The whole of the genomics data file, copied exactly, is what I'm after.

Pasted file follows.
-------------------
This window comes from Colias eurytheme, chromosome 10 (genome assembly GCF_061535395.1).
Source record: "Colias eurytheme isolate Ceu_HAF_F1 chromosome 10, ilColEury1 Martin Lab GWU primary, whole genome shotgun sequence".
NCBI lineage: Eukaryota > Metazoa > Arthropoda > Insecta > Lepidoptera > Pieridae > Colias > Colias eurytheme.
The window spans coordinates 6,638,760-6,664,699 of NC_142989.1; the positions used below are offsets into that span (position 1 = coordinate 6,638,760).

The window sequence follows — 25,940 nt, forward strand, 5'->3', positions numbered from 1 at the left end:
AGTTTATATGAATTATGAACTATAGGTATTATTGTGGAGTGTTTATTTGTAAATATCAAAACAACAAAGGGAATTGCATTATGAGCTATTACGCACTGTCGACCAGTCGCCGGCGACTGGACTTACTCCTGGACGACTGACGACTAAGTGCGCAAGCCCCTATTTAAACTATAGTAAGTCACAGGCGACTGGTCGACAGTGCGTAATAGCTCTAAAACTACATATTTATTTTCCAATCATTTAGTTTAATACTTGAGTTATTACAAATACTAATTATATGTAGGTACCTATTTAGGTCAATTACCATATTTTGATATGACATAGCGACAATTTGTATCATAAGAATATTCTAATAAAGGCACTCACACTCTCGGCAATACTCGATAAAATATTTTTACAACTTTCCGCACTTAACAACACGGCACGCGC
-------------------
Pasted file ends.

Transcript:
This window comes from Colias eurytheme, chromosome 10 (genome assembly GCF_061535395.1).
Source record: "Colias eurytheme isolate Ceu_HAF_F1 chromosome 10, ilColEury1 Martin Lab GWU primary, whole genome shotgun sequence".
NCBI lineage: Eukaryota > Metazoa > Arthropoda > Insecta > Lepidoptera > Pieridae > Colias > Colias eurytheme.
The window spans coordinates 6,638,760-6,664,699 of NC_142989.1; the positions used below are offsets into that span (position 1 = coordinate 6,638,760).

The window sequence follows — 25,940 nt, forward strand, 5'->3', positions numbered from 1 at the left end:
AGTTTATATGAATTATGAACTATAGGTATTATTGTGGAGTGTTTATTTGTAAATATCAAAACAACAAAGGGAATTGCATTATGAGCTATTACGCACTGTCGACCAGTCGCCGGCGACTGGACTTACTCCTGGACGACTGACGACTAAGTGCGCAAGCCCCTATTTAAACTATAGTAAGTCACAGGCGACTGGTCGACAGTGCGTAATAGCTCTAAAACTACATATTTATTTTCCAATCATTTAGTTTAATACTTGAGTTATTACAAATACTAATTATATGTAGGTACCTATTTAGGTCAATTACCATATTTTGATATGACATAGCGACAATTTGTATCATAAGAATATTCTAATAAAGGCACTCACACTCTCGGCAATACTCGATAAAATATTTTTACAACTTTCCGCACTTAACAACACGGCACGCGC